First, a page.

An app for iOS evil, designed to disguise themselves as good and acceptable in the Apple review process and then reassembled to become aggressive internally on an attacker, even running in the “sandbox” (sandbox) of iOS apps designed to isolate and data from other programs, has just been launched by a team of researchers from the Center for Information Technology and Security (GTISC, for its acronym in English), with the intention to monitor the whole process of acceptance of an app.The researchers found that Apple pulled the app for a couple of seconds to finally accept it. That was not enough time in any way for the app to become malware. The app is called Jekyll and name refers to the novel by Robert Louis Stevenson, “The Strange Case of Dr. Jekyll and Mr. Hyde”. The story is about the two personalities in Dr Henry Jekyll: a good but one, manifested as Edward Hyde, deeply evil.
In the design of the app did more than hide the offending code on legitimate behavior. Jekyll was later dfiseñada to relocate the components to create new features that could not have been detected in the review process. “Our research shows that even if the app run in the sandbox, Jekyll app can do tasks such as writing malicious tweets , take photos, send emails and SMS messages and even attack other apps without the user’s express knowledge, “says Tielei Wang, a press release of July 31. Wang is the leader of the development team in GTISC.
Interestingly several blogs echoed this statement, but until the MIT Technology Review , made the news, not paid much attention. The author of the article in this publication indicates that Jekyll could further magnify its effects, it may direct the default Apple browser, Safari, to a place where there are more malware.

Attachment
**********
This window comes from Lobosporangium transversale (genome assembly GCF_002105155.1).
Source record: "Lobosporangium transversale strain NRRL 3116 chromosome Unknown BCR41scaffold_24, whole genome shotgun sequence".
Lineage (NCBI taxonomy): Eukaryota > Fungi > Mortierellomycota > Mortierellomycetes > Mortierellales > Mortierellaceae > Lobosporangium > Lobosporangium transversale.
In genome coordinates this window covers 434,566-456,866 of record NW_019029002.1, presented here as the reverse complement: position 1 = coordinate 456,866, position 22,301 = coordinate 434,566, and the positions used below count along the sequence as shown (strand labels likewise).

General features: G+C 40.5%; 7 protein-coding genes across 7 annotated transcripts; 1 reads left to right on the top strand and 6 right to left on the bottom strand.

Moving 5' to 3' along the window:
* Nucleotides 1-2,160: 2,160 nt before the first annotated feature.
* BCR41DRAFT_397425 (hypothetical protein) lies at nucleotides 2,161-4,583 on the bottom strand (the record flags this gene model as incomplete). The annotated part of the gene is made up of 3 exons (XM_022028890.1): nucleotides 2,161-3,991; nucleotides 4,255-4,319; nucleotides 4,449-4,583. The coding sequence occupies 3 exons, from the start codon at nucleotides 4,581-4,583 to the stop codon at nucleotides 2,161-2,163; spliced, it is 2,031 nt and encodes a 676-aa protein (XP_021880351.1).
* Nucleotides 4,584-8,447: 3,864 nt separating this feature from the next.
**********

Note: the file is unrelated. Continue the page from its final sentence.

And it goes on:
Jekyll is a Trojan horse, which is recreated once downloaded. Then send information to the creators (attackers), asking for the command to execute. This gives the ability to generate new behaviors in the logic of the app, which they were when it was installed.
A scheme that is considered safe is that of the sandbox, which is critical for the safety of the entire operating system, which isolates the apps and associated data, preventing it from attacking other parts of the system. The problem is that the attackers in the case of Jekyll, were well aware of the prohibitions of the sandbox and potential blind spots, which is where they take advantage.
The app only Jekyll was “live” for a couple of minutes last March and casualties were not.During that short time, the researchers installed on their own mobile and attacked themselves. So deleted the app before it could do much damage. The message is clear: “we mean that Apple’s review process is in most cases static, this is not enough, because with dynamically generated logic, you can create all kinds of app” says one of the researchers the app in question.
The result of this new attack gave the document: “Jekyll on iOS: when benign Apps Become evil” (Jekyll in iOS, when turned evil benign Apps), which will be presented at the Symposium number Usenix Security 22. The full article can be downloaded from this site .
An Apple spokesman, Tom Neumayr said Apple has made some changes to its iOS mobile operating system in response to the problems encountered in the process and noted in the article by the researchers. However, no details of the review process for apps.